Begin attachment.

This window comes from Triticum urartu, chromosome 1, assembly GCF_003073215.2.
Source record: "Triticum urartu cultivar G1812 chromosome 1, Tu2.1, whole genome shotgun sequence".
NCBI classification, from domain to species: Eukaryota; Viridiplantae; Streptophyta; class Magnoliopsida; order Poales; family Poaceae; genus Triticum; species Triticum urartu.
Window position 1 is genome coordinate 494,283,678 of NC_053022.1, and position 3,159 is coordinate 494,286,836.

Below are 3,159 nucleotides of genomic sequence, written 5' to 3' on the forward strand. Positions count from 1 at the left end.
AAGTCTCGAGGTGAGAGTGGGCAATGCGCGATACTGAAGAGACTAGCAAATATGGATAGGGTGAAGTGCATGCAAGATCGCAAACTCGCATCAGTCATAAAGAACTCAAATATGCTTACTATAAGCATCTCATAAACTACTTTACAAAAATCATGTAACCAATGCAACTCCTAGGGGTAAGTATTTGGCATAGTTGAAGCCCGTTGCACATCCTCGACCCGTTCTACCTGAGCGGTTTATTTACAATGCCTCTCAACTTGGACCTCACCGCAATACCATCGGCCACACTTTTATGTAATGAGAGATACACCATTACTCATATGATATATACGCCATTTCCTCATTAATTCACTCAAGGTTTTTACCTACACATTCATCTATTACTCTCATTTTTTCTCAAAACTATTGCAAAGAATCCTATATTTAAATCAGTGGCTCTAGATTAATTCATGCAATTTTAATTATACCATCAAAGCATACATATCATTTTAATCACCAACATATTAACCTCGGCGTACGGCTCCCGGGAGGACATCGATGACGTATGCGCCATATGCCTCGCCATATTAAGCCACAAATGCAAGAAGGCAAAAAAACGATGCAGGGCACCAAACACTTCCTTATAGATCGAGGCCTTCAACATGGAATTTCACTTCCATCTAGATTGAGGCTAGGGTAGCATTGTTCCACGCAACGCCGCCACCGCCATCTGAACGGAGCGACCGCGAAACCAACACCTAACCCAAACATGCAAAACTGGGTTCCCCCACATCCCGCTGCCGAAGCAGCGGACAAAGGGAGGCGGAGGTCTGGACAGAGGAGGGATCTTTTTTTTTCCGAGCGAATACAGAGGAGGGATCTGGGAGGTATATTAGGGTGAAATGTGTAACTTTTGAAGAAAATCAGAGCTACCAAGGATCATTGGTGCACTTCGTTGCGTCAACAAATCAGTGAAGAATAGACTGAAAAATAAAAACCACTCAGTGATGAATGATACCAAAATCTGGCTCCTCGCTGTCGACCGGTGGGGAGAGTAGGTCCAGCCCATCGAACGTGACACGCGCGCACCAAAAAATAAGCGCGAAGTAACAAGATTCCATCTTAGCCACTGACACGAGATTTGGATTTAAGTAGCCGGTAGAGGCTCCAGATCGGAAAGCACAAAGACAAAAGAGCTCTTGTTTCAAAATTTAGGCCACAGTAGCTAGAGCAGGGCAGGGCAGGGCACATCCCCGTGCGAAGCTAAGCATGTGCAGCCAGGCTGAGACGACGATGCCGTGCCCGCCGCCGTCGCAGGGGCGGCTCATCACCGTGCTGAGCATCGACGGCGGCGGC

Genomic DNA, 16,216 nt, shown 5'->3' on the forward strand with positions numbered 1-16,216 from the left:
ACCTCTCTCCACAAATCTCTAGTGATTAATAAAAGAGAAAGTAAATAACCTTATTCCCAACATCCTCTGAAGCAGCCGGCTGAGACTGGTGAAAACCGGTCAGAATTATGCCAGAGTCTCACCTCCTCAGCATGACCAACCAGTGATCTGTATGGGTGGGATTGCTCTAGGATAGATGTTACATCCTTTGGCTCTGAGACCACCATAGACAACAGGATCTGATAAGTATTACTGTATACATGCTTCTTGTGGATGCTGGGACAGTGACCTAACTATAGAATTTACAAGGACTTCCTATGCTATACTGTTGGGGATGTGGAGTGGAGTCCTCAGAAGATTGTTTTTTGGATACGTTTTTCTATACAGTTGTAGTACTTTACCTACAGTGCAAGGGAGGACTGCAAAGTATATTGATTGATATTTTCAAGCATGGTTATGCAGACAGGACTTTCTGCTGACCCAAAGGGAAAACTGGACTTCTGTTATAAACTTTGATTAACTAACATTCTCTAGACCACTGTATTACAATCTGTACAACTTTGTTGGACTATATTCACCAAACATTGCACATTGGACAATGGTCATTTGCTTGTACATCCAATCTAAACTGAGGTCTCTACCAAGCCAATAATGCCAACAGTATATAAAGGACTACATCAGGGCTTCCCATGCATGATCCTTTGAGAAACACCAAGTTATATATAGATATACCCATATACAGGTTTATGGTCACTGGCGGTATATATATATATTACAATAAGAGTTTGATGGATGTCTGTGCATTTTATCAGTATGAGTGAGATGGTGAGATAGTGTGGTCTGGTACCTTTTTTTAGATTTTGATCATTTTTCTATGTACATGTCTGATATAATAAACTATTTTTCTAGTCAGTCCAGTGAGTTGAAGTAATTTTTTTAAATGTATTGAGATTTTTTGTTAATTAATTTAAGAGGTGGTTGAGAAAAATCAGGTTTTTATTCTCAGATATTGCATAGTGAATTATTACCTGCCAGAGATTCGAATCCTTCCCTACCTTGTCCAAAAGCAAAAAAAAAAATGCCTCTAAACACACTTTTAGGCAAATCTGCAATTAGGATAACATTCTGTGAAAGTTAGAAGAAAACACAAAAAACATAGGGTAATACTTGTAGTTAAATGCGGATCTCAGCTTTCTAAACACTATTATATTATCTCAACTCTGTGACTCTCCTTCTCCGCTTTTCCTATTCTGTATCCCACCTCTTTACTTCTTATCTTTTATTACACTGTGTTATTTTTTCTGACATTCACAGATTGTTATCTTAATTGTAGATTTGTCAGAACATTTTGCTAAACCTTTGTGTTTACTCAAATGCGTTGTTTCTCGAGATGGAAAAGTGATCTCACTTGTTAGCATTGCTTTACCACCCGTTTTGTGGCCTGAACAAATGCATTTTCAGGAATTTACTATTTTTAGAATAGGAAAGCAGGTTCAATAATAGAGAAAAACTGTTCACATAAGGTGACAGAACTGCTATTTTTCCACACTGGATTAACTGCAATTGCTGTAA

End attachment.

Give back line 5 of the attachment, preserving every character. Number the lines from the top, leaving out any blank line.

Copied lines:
Below are 3,159 nucleotides of genomic sequence, written 5' to 3' on the forward strand. Positions count from 1 at the left end.